Shaorong Deng is sitting up in bed at the Hangzhou Cancer Hospital waiting for his doctor. Thin and frail, the 53-year-old construction worker's coat drapes around his shoulders to protect against the chilly air.
Deng is participating in what [Dr. Shixiu Wu, who's president of the cancer hospital] says is the most advanced study in China testing CRISPR in sick people. But at least eight other Chinese studies of CRISPR for various forms of cancer are listed on a U.S. government website that serves as a clearinghouse for biomedical research worldwide. The list includes studies of CRISPR as a treatment for cancers of the lung, bladder, cervix and prostate.
In contrast, only one CRISPR cancer study has been approved in the United States, and it's only just now starting to look for the first patient to treat.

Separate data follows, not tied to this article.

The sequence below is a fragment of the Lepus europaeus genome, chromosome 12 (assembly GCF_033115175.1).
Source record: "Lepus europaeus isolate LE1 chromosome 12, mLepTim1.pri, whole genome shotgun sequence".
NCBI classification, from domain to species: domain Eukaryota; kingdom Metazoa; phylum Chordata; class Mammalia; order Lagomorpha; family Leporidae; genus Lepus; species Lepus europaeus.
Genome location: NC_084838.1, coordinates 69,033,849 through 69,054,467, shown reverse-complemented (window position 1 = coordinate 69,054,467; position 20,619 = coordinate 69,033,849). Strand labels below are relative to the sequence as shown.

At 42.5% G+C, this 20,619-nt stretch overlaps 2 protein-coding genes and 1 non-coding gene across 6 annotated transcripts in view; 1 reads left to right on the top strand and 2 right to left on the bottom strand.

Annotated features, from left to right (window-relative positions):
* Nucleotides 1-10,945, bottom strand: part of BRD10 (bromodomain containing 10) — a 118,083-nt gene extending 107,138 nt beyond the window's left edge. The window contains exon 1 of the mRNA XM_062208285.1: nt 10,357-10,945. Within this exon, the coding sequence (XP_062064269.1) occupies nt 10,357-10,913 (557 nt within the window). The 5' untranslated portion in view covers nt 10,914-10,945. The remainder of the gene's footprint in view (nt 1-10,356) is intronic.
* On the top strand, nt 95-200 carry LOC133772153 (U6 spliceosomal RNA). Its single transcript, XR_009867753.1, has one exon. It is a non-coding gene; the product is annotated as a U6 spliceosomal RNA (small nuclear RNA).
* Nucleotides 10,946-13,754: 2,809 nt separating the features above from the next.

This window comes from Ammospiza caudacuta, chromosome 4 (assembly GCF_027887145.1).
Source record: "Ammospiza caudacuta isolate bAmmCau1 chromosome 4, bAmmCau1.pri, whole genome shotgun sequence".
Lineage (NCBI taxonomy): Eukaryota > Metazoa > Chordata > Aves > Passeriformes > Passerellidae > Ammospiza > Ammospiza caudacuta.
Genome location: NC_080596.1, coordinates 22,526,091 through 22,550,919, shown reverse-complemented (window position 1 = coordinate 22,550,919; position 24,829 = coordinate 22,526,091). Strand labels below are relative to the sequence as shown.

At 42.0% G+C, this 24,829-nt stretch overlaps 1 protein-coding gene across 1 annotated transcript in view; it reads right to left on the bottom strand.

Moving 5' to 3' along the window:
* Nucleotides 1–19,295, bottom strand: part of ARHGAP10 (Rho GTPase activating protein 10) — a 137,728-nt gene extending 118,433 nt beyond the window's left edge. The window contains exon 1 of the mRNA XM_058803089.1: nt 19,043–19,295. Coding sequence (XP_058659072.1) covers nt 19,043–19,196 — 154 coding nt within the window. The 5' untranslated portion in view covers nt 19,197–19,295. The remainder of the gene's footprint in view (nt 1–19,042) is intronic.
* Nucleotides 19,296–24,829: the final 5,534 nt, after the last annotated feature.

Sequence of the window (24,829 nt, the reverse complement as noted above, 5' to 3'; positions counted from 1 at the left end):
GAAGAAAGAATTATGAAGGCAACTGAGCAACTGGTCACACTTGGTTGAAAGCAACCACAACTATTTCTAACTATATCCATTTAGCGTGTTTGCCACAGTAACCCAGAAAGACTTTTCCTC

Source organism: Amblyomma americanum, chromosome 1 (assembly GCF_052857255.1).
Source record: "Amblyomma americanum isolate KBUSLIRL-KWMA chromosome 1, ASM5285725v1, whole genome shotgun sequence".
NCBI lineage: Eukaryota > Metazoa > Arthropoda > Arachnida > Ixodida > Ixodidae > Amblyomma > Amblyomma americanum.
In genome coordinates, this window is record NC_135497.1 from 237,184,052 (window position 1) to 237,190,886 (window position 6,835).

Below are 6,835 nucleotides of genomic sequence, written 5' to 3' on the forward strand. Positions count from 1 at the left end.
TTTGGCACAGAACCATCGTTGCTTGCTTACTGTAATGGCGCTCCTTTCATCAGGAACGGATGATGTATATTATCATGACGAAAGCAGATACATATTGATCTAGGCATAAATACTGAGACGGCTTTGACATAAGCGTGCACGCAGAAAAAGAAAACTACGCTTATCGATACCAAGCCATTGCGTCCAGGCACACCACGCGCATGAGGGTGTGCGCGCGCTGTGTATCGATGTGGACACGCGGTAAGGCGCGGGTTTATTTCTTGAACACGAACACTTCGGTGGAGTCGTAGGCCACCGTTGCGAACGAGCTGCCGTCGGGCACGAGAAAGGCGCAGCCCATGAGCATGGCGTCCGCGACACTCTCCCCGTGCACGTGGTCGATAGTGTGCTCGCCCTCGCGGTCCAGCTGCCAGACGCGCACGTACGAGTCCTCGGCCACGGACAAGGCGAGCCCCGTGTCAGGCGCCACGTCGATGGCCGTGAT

"China is starting to pull ahead of other parts of the world — maybe for the time — in regards to biomedicine," says Hallam Stevens, an anthropologist at the Nanyang Technological University in Singapore who studies Chinese bioscience. "They've been really investing heavily in it over the last couple of decades and it's starting to pay off in a big way."
But the less stringent oversight makes doctors and bioethicists worry that some Chinese doctors may be rushing ahead too quickly, possibly putting patients at risk.
Read full, original post: Doctors In China Lead Race To Treat Cancer By Editing Genes